GUESTHOUSE owners are opening new hostels in an attempt to lure budget tourists away from Phnom Penh’s Boeung Kak lake, a long-established backpacker draw that has been slated for redevelopment.
As the draining of Boeung Kak continued last week, hostel owner Heng Sovy celebrated the opening of his second guesthouse close to the Independence Monument in Phnom Penh’s Chamkarmom district.
Mini Banana, which joins his first backpacker-oriented Top Banana guesthouse on Street 278, also known as Golden Street, is a new seven-room establishment that cost US$12,000, discounting the cost of the lease, to set up.
Heng Sovy said that redevelopment, coupled with increasing concerns about safety and cleanliness among travellers, means that tourists may be drawn away from the lakeside towards other areas of town.
“I have no idea where backpackers will go, but I am trying to get them to come here,” he said.
As Heng Sovy is banking on Chamkarmom as a tourist draw, owners in other areas are also contemplating the future.
The area around O’Russey market could become the main backpacker destination if the lake is filled in, said Tat guesthouse owner Touch Thady yesterday.
“In this area, there are guesthouses which have low prices unlike other areas – and backpackers need only cheap guesthouses,” he said.
Despite the changes underway at lakeside, many believe that backpacker dollars will continue to flow into the area.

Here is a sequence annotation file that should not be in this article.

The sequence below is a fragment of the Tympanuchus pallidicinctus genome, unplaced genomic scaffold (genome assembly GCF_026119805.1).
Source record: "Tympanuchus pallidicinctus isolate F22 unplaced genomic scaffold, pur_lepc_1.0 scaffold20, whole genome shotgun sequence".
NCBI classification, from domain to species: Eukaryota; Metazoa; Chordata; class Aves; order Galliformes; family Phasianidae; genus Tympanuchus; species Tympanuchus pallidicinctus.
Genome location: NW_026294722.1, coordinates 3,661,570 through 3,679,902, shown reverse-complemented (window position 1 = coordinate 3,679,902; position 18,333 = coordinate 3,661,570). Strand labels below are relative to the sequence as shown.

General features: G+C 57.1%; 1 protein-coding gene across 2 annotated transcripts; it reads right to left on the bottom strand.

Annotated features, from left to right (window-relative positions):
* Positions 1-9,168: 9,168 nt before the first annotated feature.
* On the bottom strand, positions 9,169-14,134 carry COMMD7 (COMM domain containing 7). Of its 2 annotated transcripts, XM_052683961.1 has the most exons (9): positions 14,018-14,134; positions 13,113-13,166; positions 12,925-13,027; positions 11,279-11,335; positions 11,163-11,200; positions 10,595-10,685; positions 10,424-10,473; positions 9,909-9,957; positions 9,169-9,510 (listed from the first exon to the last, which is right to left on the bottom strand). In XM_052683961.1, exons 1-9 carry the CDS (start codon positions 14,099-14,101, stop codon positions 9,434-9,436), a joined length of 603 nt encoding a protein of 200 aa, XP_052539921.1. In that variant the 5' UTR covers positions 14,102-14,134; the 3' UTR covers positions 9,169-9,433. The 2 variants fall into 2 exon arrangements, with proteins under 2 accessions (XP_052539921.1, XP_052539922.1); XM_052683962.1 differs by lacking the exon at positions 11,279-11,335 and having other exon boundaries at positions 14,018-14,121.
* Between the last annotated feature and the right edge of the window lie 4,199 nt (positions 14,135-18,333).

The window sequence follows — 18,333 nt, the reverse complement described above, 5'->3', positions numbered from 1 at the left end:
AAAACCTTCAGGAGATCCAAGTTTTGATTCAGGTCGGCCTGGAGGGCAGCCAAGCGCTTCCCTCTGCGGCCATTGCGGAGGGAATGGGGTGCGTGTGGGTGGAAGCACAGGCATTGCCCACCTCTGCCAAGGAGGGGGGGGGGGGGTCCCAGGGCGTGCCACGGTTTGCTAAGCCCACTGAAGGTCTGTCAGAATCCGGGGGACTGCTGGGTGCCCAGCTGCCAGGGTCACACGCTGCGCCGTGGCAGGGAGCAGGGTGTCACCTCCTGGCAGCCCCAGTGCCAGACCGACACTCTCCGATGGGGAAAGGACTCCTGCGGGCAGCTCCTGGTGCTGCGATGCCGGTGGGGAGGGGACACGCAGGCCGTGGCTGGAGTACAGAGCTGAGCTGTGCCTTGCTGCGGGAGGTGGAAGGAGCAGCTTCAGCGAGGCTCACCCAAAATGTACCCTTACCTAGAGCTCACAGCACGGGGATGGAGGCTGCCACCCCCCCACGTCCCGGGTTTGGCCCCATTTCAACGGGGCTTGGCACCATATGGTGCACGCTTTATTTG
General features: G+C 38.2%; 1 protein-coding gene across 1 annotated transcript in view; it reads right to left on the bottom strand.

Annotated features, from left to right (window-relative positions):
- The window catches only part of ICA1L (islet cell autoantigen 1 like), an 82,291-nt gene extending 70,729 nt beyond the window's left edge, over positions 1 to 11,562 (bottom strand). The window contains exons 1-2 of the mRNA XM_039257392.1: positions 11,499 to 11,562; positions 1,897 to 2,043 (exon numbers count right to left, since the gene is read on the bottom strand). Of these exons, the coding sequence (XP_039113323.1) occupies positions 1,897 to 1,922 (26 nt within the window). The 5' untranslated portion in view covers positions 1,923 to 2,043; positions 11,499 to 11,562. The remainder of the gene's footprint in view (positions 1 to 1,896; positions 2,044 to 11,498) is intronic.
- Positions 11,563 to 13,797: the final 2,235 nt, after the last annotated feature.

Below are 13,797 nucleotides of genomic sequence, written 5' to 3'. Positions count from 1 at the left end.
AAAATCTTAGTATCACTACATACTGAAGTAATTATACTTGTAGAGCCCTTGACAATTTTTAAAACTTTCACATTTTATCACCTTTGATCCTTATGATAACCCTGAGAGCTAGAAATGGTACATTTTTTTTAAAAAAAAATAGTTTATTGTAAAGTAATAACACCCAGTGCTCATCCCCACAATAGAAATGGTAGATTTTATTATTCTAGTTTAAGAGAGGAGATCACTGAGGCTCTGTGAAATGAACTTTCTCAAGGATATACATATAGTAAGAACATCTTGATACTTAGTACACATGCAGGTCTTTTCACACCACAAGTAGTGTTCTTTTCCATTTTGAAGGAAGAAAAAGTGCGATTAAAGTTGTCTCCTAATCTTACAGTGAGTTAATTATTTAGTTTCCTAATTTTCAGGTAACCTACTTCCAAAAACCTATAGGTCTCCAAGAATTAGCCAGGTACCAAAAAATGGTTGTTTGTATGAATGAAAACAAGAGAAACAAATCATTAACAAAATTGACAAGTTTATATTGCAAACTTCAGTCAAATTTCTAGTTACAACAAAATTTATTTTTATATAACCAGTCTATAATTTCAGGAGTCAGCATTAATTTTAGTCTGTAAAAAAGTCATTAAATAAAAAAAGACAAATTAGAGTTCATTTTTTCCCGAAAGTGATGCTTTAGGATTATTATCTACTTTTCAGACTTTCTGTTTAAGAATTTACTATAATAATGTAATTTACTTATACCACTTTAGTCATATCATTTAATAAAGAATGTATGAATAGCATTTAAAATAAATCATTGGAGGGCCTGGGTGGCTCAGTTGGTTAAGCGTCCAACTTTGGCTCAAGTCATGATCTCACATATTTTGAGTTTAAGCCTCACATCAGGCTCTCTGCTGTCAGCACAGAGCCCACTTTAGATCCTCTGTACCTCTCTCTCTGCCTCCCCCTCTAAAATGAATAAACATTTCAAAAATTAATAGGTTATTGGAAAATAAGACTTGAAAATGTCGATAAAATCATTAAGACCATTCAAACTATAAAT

Cambodia Hotel Association President Luu Meng said that although his association focused on hotels rather than guesthouses, Boeung Kak was still a draw for foreign budget travellers.
“That area is popular for Westerners, and has been so for a long time,” he said.
The lakeside is still visited by Phnom Penh’s residents as well as budget travellers, said Martin Cleary, who recently sold his Boeung Kak bar, the Drunken Frog.
“From what I can gather, they [lakeside establishments] are still getting custom,” he said.
Fewer budget travellers had made the trip to the lakeside in recent months, but it was in keeping with a general decline in backpackers over the year, according to Cleary.
Fallout from the economic crisis, the conflict in Bangkok, and border issues between Thailand and Cambodia could be to blame for lower numbers, he said.
“We’ll find out a bit more in high season,” he said, as business typically picked up in October and November.
Although Cleary has sold his stake in the Drunken Frog, he said it was driven by a lifestyle choice rather than concerns about the fate of lakeside